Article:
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Counterfactually mediated emotions: A developmental study of regret and relief in a probabilistic gambling task

Abstract : Regret and relief are related to counterfactual thinking and rely on comparison processes between what has been and what might have been. In this article, we study the development of regret and relief from late childhood to adulthood (11.2-20.2 years), and we examine how these two emotions affect individuals' willingness to retrospectively reconsider their choice in a computerized monetary gambling task. We asked participants to choose between two ''wheels of fortune'' that differed in the amount of gain and loss expected and the probability of winning. We manipulated the outcome of the wheel of fortune that was not selected by participants to induce regret or relief. For each trial, participants rated how they felt about the outcome and their willingness to modify their choice. Participants' ratings suggest that regret and relief are stronger in adults than in children and adolescents. Regret affects participants' willingness to modify their initial choice, but this desire is stronger for adults than for children. In children, the experience of regret seems to be dissociated from the willingness to reconsider a choice. This study provides the first evidence that the ability to experience counterfactually mediated emotions, such as regret and relief, and the ability to take them into consideration continue to develop during late childhood and adolescence.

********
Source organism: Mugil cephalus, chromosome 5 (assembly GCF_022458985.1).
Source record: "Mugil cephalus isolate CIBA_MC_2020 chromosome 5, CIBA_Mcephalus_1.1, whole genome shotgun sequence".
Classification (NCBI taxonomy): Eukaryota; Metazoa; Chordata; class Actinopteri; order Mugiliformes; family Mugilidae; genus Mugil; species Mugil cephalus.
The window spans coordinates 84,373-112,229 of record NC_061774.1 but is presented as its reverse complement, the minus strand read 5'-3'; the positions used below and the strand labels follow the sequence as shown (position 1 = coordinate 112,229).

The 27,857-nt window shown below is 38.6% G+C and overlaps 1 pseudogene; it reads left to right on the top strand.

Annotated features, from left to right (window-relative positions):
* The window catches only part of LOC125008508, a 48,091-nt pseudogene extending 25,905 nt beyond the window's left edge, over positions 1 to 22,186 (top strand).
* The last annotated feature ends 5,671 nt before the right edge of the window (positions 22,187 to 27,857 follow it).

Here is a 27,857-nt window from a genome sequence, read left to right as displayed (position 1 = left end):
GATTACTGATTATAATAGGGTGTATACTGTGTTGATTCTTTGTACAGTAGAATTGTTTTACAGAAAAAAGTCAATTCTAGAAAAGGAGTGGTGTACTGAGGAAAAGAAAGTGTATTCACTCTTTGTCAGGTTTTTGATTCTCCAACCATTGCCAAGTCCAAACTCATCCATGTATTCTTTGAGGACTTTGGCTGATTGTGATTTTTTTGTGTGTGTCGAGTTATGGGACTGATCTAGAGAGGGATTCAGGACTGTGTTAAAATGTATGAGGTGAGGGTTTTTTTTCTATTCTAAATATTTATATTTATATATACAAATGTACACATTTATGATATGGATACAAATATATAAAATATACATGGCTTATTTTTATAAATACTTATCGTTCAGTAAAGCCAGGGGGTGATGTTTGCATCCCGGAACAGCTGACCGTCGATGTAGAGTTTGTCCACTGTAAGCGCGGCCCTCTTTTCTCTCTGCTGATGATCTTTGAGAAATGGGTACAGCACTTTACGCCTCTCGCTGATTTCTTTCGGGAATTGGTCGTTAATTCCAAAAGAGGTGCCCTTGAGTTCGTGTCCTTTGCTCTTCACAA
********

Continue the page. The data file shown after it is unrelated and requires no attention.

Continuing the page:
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https://hal-normandie-univ.archives-ouvertes.fr/hal-02951506
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Submitted on : Tuesday, July 20, 2021 - 12:08:34 PM
Last modification on : Wednesday, July 21, 2021 - 3:31:26 AM

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M. Habib, M. Cassotti, G. Borst, G Simon, A. Pineau, et al.. Counterfactually mediated emotions: A developmental study of regret and relief in a probabilistic gambling task. Journal of Experimental Child Psychology, Elsevier, 2012, 112 (2), pp.265-274. ⟨10.1016/j.jecp.2012.01.007⟩. ⟨hal-02951506⟩

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